As the curator of the exhibition Bruno Massabò points out, the uses of glass multiplied "after the revolutionary invention of glass blowing, around the middle of the first century BC, and the consequent development of production on an industrial scale, which meant that this extraordinary material enters common use, supplanting ceramic and metal in many functions ". Before this time, the particular complexity of its workmanship made it a luxury reserved only for the aristocracy, and initially the exclusive prerogative of the royal canteens. In the first century, on the other hand, Trimalcione, the bizarre character of Petronius' "Satyricon", during his famous banquet could specify that "glasses are also cheap". On the other hand, the banquet scenes, present in a suggestive garden recreated by the fitters, belong to the homonymous Fellini version, which lower the visitor into that atmosphere of Dionysian intoxication of which glass was an integral part.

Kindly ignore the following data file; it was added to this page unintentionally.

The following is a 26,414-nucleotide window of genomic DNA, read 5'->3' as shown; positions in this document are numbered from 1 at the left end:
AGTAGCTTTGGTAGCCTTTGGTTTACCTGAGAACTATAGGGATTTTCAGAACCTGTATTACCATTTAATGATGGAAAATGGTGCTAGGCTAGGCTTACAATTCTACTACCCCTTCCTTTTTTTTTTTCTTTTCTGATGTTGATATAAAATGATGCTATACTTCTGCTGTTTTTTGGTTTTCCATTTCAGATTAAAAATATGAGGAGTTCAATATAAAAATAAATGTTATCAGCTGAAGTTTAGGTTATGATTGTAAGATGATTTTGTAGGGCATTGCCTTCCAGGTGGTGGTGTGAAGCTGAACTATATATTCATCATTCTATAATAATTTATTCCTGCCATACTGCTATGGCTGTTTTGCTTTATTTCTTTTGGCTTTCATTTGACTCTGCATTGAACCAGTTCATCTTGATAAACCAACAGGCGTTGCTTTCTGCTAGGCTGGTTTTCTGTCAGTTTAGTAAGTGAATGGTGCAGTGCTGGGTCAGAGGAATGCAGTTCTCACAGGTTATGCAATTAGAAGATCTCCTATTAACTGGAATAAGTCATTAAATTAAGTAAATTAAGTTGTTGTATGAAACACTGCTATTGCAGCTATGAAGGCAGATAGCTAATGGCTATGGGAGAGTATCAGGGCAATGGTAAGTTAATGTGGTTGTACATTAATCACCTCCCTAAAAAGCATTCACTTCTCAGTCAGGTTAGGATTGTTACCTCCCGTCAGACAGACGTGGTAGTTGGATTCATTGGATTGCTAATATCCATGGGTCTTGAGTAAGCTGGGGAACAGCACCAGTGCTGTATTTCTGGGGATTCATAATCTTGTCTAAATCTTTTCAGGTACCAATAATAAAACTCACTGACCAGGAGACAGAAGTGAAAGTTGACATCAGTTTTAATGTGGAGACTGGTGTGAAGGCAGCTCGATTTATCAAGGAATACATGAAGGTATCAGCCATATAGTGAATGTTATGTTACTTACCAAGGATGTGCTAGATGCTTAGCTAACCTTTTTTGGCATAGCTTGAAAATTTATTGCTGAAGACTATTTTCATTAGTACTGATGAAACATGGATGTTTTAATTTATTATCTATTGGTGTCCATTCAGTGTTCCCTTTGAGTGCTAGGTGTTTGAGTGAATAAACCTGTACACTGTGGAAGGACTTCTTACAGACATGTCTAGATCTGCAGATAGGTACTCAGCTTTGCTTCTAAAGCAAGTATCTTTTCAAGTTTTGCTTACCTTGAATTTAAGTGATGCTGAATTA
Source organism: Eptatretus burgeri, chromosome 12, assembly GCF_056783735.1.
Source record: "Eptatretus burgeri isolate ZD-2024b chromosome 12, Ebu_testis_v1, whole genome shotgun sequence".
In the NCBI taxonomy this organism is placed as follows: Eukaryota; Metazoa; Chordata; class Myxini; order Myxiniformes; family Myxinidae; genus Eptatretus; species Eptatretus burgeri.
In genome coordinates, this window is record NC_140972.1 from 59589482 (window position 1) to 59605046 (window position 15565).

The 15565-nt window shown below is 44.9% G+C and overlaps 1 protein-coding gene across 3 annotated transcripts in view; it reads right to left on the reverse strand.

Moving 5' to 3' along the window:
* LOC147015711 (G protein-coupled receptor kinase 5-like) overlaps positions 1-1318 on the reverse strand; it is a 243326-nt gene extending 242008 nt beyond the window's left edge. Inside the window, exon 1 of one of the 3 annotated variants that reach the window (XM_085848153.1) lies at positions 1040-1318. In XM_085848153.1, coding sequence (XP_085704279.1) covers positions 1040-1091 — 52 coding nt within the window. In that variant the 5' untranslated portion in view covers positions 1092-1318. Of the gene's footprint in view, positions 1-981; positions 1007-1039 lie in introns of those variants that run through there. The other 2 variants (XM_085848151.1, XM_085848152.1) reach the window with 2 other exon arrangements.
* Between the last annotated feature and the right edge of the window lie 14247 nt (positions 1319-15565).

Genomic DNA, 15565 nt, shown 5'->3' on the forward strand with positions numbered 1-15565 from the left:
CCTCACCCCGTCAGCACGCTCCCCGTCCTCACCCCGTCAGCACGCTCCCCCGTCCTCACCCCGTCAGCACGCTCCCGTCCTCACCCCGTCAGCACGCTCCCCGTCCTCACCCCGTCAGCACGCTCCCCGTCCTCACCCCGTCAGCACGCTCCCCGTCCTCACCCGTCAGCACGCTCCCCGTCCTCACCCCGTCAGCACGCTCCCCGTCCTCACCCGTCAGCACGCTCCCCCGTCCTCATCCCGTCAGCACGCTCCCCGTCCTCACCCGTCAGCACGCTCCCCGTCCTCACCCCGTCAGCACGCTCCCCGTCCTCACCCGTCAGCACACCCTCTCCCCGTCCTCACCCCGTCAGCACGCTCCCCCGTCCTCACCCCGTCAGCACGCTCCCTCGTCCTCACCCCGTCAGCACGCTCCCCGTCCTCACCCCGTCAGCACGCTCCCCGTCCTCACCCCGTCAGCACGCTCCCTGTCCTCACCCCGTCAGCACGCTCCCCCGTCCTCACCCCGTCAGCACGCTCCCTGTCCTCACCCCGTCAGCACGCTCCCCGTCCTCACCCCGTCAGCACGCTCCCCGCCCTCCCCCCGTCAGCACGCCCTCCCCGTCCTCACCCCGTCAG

And it is in a similar context that a valuable object like the blue plate, from a mere container of food, could become a means of ostentation, an "ante litteram" status symbol. The exhibition will not fail to arouse curiosity and wonder: the fascinating sound of glass made by a very original carillon, the musical background of the glass harmonium, for which the greatest composers have written works, the possibility of trying perfumes and balms created specifically on original Roman “recipes”, in addition to the beauty of the setting enriched by multimedia contents, they will involve the guest in a unique multi-sensorial experience.

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All the museums of Albenga